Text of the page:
Serving Clark Elementary School helps the roughly 40 members of Woodlawn Avenue Baptist Church in Wichita, Kan., realize they have a purpose, a contribution to make to their community.
For members at First Baptist Church in Lee’s Summit, Mo., connecting one-to-one as mentors at Westview Elementary School has been a way to improve lives.
Ministering to Clark Elementary “seemed to be what God wanted,” Woodlawn Avenue Pastor Steve Brecheisen said.
About seven or eight years ago, the congregation was praying for a ministry to the neighborhood. God “gave a vision” to a member, explained Beth Easterday, the church’s volunteer Christian education director.
Members started by doing a school supply drive. “The doors opened after that…. We just followed God’s leading,” she said.
Now in addition to school supply drive, every year the congregation provides goodie bags for all students at Christmas. At Easter, members take home-baked cookies. They provide grocery gift cards to six families the principal selects at Thanksgiving and Christmas.
Several times throughout the school year, church members reach out to teachers by providing doughnuts, brownies and other snacks — always with a note of thanks and appreciation.
The congregation responds with help whenever the principal calls about families with extra needs. “We always make it known to the principal that we are available if a family needs help,” Easterday said.
But she believes Woodlawn Avenue’s longest lasting contribution will be through the lives volunteers touch in their weekly after-school Bible club, Campus Kids. Part of Wichita-based Campus Kids Ministries, the club is hosted at the school. About 65 students register each school year, with about 30 to 40 attending each week.
A typical session includes songs, a Bible story, an activity, an object lesson, a craft or game and a snack. Students are not required to attend, and those who do must have a permission slip signed by a parent or guardian.
Several First, Lee’s Summit, members mentor students who struggle with math, reading, writing and other subjects. The congregation also provides breakfast foods for Westview Elementary’s Character Study Breakfast, a monthly event that recognizes students from each grade and class for a specific character trait. Occasionally, the school has invited First Baptist members as guest speakers.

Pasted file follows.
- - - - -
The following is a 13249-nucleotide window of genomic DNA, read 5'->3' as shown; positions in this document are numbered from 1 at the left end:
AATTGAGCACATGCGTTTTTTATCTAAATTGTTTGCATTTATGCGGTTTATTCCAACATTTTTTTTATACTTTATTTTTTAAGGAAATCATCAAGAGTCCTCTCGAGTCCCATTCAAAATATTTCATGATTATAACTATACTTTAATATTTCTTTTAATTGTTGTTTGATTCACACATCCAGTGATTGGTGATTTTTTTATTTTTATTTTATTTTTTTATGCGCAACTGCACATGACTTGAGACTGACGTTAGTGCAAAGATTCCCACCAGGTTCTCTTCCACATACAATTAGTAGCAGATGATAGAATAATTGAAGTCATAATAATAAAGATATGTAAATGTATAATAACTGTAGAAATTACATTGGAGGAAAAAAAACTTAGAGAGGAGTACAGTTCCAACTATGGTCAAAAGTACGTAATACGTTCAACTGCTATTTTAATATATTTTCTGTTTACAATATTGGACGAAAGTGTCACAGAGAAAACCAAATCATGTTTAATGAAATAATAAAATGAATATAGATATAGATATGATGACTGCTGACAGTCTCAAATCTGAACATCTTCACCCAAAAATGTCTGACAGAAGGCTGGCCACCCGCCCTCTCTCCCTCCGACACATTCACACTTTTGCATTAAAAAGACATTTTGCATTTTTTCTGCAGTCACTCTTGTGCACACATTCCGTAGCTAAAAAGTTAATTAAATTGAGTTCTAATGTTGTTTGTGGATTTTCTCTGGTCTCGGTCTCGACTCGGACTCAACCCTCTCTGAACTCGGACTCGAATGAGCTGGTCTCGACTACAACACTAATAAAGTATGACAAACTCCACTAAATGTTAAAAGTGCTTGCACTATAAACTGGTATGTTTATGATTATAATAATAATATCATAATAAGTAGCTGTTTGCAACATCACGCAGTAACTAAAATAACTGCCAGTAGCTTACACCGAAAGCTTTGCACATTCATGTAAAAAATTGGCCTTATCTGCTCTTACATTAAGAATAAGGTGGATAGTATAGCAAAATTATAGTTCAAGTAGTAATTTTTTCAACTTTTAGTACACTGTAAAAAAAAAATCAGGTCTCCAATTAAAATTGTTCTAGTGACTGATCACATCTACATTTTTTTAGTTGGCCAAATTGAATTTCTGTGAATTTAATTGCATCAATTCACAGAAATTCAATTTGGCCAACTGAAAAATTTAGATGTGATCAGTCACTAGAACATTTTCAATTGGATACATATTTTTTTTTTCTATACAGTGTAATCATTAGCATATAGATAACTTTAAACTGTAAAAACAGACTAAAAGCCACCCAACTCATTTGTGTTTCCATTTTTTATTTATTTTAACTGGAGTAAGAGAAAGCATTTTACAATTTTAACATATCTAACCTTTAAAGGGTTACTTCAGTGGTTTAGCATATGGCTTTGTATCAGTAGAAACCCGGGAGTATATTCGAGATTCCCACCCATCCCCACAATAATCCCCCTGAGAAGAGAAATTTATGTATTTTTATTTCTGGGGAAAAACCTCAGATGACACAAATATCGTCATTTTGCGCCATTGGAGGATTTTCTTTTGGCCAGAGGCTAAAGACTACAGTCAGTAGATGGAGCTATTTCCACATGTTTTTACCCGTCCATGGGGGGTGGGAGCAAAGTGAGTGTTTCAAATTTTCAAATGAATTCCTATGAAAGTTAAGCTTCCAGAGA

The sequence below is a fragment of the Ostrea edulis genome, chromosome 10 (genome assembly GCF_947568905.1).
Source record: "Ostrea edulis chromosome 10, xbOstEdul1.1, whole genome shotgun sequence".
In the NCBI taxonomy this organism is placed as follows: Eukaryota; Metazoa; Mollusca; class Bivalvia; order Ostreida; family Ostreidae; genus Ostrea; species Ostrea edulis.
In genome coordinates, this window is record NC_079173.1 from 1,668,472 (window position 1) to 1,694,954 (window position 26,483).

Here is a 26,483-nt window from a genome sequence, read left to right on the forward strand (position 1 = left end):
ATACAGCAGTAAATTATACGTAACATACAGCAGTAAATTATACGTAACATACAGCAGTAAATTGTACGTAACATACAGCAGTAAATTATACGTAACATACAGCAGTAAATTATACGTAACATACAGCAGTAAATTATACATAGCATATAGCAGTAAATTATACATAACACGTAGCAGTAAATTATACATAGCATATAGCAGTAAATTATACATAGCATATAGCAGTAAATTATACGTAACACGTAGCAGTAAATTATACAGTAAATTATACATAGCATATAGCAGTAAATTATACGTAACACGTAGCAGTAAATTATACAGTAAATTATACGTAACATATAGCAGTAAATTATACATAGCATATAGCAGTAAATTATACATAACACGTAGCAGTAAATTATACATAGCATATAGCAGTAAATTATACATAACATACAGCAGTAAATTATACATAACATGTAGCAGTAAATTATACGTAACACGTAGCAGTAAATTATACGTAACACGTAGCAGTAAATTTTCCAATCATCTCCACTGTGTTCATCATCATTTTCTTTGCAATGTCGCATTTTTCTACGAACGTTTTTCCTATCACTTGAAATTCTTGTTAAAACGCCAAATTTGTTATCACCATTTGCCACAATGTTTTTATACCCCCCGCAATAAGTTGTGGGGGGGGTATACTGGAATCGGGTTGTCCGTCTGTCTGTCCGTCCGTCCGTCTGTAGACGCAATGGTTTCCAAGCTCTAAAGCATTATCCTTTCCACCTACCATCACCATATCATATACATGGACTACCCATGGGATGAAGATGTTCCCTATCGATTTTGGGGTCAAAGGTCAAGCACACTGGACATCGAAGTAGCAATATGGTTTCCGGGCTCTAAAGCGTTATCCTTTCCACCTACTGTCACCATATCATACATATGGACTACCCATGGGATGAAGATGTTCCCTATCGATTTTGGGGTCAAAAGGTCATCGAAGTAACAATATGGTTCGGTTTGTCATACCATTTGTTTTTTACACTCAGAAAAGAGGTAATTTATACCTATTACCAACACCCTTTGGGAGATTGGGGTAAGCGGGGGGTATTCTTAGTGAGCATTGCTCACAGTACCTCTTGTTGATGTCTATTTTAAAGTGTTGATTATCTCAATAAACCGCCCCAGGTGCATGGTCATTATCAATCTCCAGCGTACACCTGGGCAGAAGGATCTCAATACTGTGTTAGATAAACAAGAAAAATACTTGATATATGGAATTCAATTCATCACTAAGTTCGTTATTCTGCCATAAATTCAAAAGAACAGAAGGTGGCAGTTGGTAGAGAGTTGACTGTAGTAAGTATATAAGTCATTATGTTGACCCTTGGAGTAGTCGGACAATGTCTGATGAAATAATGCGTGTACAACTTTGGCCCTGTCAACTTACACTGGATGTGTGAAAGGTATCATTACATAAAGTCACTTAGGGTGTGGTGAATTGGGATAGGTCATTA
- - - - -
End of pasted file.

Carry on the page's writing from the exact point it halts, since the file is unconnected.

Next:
Leaders from both churches said they have not experienced any problems over separation of church and state issues. The Wichita School District “pretty much has opened their arms to church help,” the Woodlawn Avenue pastor said.
David Maddron, children’s minister at First Baptist, Lee’s Summit, agreed. “We try to be very sensitive to the opportunity we have to serve our community in this manner and, thus, all those who have partnered with us over the years have really helped make our involvement with this school a huge success,” he said.
The two ministers also noted that partnership with a local school has benefitted their churches. It provides an opportunity for members to become involved, Maddron said.
“We desire to meet the needs of our community and this is just one of those unique opportunities for us to be able to do that,” he added.
“I’m amazed at how the church comes together…every time we do something for a kid or the school,” Brecheisen said. “It’s pretty amazing” for a congregation of its size.
Member Jo Templin felt led to start Kids’ Camp, a children’s worship experience held each Sunday during adult service, as an offshoot of the school effort.
Congregations interested in connecting with a local school should first pray for God’s direction, the church leaders emphasized. “Pray for guidance, for what God would want you to do,” Easterday said.
When members believe the ministry is God-directed, they should approach the principal. “Build relationships with the administration. Their blessings on church involvement is crucial,” Maddron said.
“We can show people Jesus with our actions. That can go a long way in building those relationships and, ultimately, helping shape the lives of children.”
Church members must be willing to help in any way possible, he added, including stapling pictures to a bulletin board. “Make the most of the smallest of opportunities,” he said.